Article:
The use of modern media mechanisms to support the distribution of the Gospel is something important and innovative. In this context, we are very fortunate to have a group of scripture scholars who put their knowledge and personal perception of the scriptures at the service of parishes and bible study groups. This material is accessible to any individual who would wish to avail of it on the website www.yearofevangelisation.ie. The modern communications media provide great opportunities for adult catechesis, especially those media which are interactive and can be used not just to transmit information to individuals, but also to contribute to the construction of faith communities. Parishes have however still much to learn about using these media. Parishes must radically re-orientate themselves to become educational communities in the faith and understanding of modern communications is an essential part of that re-orientation....
The modern communications media provide great opportunities but there is no way that the renewal of the Church will be achieved just by slick media gestures and sound-bytes. The message of Jesus is too deep to be encapsulated into sound bytes. Indeed a priority of the process of proclaiming the Gospel is that of taking people beyond the sound-byte culture.
There are those who claim that the media strategy of the Church in the Archdiocese of Dublin following the publication of the Murphy Report was “catastrophic”. My answer is that what the Murphy report narrated was catastrophic and that the only honest reaction of the Church was to publicly admit that the manner in which that catastrophe was addressed was spectacularly wrong; spectacularly wrong “full stop”; not spectacularly wrong, “but…” You cannot sound-byte your way out of a catastrophe.
Some will reply that sexual abuse by priests constitutes only a small percentage of the sexual abuse of children in our society in general. That is a fact. But that important fact should never appear in any way as an attempt to down play the gravity of what took place in the Church of Christ. The Church is different; the Church is a place where children should be the subject of special protection and care. The Gospel presents children in a special light and reserves some of its most severe language for those who disregard or scandalise children in any way.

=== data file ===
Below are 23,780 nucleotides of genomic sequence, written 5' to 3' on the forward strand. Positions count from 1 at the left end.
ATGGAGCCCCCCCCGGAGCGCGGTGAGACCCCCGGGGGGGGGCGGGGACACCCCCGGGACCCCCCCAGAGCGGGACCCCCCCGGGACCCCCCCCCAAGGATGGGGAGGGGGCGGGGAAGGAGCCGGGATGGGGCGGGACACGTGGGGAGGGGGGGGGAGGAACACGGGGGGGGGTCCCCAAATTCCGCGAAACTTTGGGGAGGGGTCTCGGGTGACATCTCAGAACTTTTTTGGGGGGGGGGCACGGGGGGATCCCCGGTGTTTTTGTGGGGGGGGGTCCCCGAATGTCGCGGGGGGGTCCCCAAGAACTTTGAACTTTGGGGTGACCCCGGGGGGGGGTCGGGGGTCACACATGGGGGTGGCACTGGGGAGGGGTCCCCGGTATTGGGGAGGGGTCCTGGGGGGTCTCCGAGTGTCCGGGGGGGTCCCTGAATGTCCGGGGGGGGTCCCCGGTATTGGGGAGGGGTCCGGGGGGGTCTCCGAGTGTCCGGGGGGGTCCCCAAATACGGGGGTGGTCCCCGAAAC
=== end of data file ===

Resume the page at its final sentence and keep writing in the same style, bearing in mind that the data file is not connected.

In analyzing the past, it is important to remember that times may have been different and society and other professions may not have looked on the sexual abuse of children as they do today. It is hard however to understand why, in the management by Church authorities of cases of the sexual abuse of children, the children themselves were for many years rarely even taken into the equation. Yes, in the culture of the day children were to be seen and not heard, but different from other professions Church leaders should have been more aware of the Gospel imperative to avoid harm to children, whose innocence was indicated by the Lord a sign of the kingdom of God....
Why am I discouraged? Probably my greatest discouragement comes from the failure of interaction between the Church and young people. I visit parishes where I encounter no young people. I enquire what is being done to attract young people to parish life and the answers are vague. Everyone knows that there is a missing generation and perhaps more than one, yet there are very few pastoral initiatives to reach out to young people. I would pay tribute here to the Chaplain in our second level schools who have acquired experience on which we should be drawing.
Parishes offers very little outreach to young people and I feel that an increasing number of young people find parishes a little like alien territory. A form of religious education which is separated from the parish will inevitably collapse for most the day that school ends. Sacramental formation belongs within the Christian community which welcomes and supports each of us on our journey. We need a more demanding catechesis, within a parish framework, for those who wish to come forward for admission to the sacraments. Admission to the sacraments is not something which is automatically acquired when one reaches a certain class in school.
Sure, there's more . . . but you've got your first taste.